How will Musical.ly’s acquisition affect influencer marketing
What is Musical.ly?
In the era of social media, it can be difficult to keep up with all of the
latest trends and the next big app. If you find yourself to be past your early
twenties, you probably have never even heard of Musical.ly- we’ll fill you in.
Musical.ly is an app with over 200 million registered members that lets users or
“musers” post self made videos, and share them with their network. The style of
these videos most infamously known are lip synching videos. Most musers are so
young they haven’t even graduated high school yet. And if you’re still not
convinced, some of their top musers have over twenty million followers. These
musers hold a lot of power within the younger social media community.
We can’t give the scoop on Musical.ly without explaining the elephant in the
room. Just a few days ago, Musical.ly was acquired and absorbed into similar
app, TikTok. TikTok is owned by ByteDance a Chinese media firm, who reportedly
bought out Musical.ly for over one billion dollars.
So what happened to all those musers? Users are being migrated to TikTok. And
new users aren’t able to download Musical.ly but instead are directed to TikTok.
The success of influencers on Musical.ly is different than on any other social
platform alone. It caters to an audience who literally grew up on technology and
are probably even more familiar with influencer marketing than traditional
advertising. Their followers are loyal fans and will always be excited to
support them across other platforms as well.
The most popular Musers have tens of millions of fans on the app. What’s
different on Musical.ly is that the influencers can share revenue from brand
partnerships with Musical.ly. This works a little different than on other social
media platforms since Musical.ly takes an active role. For one campaign with
different Beiersdorf deodorants, Musical.ly pitched in to give greater
visibility in featured sections for the influencers content. The campaign,
SprayandPlay, was targeting 14- to 18-year-olds, and resulted in 4,365 fans and
61,000 hearts for a $15 CPM.
Collaborations can also take on the form with Musical.ly influencers directly.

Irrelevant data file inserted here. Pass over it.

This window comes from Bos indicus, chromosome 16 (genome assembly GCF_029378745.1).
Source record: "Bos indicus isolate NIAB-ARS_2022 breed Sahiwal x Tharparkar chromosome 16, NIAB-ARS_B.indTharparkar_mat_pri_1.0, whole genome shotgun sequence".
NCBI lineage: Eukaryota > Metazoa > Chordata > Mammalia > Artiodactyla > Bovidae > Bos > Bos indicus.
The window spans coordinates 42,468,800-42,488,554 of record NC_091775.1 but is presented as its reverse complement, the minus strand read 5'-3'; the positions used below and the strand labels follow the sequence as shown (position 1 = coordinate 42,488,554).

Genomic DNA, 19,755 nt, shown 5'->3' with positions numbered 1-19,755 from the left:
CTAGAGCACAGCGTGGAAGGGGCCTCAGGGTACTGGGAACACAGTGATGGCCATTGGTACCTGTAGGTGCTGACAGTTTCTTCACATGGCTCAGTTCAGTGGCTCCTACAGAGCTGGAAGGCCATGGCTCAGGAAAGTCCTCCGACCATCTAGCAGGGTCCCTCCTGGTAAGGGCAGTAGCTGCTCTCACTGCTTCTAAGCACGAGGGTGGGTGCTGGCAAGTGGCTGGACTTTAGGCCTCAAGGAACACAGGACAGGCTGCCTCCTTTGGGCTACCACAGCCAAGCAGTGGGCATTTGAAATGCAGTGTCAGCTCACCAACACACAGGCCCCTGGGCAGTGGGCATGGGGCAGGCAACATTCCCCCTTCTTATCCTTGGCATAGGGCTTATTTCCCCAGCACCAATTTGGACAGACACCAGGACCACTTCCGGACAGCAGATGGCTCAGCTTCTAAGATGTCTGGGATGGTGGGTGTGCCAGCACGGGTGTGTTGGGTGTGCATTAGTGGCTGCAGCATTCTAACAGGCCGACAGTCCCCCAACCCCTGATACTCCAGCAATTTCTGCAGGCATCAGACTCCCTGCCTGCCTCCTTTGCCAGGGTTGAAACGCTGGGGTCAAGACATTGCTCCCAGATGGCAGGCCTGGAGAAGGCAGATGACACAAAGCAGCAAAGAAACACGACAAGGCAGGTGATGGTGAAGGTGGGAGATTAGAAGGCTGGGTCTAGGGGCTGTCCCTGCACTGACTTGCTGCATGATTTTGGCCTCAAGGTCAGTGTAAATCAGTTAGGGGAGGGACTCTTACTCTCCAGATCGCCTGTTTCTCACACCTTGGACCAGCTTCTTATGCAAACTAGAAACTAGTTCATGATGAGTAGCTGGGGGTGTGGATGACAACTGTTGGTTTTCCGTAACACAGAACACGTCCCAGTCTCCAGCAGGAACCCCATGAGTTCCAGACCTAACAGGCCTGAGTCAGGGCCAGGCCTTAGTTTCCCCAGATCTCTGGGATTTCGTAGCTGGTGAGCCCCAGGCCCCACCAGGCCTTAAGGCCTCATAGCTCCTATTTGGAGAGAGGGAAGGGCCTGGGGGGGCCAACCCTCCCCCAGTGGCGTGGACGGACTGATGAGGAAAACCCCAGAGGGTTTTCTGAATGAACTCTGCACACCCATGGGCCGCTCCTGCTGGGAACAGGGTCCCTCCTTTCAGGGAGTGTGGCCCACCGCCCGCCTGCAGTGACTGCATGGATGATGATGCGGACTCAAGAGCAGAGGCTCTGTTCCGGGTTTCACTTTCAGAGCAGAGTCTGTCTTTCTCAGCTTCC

Baby Ariel, (aka Ariel Martin) one of Musical.ly’s biggest star has close to
thirty million followers on the app itself and then close to ten million on
Instagram, another three million on Youtube. By gaining immense popularity on
Musical.ly, she tapped into the younger generation of users on social media.
Having this connection gives her an advantage in the way she does
advertisements. Her content is mostly family friendly, and one of her biggest
sponsored content pieces was for Coca-Cola.
Overall, because influencer marketing is still relatively new on Musical.ly,
everything is still in the testing phase. There isn’t a lot of analytics or ways
to measure success outside of fans, hearts, and comments. It seems clear the
value-add for the music industry, and up-and-coming artists, but it remains to
see how that can continue to evolve for other types of products as well.
Musical.ly stars Lena and Lisa in with fans.
So...what’s next for creators & brands in Musical.ly?
With the merging of Musical.ly and TikTok, maybe that much won’t change. At
first it appears like the two apps are essentially combining. Musical.ly and
TikTok both share the mission to create a community where everyone can be a
creator, as shared by the Musical.ly cofounder. This combined with Musical.ly’s
prior support of influencer marketing gives us confidence that with the new
merger, their dedication to create quality content and share authentic branding
experiences will not just continue but heighten.
As for what the upgrade means for both apps, TikTok will incorporate the most
popular elements of Musical.ly and Tik Tok into a new feed which highlights the
user’s community as well as a “For You” section that offers personalized video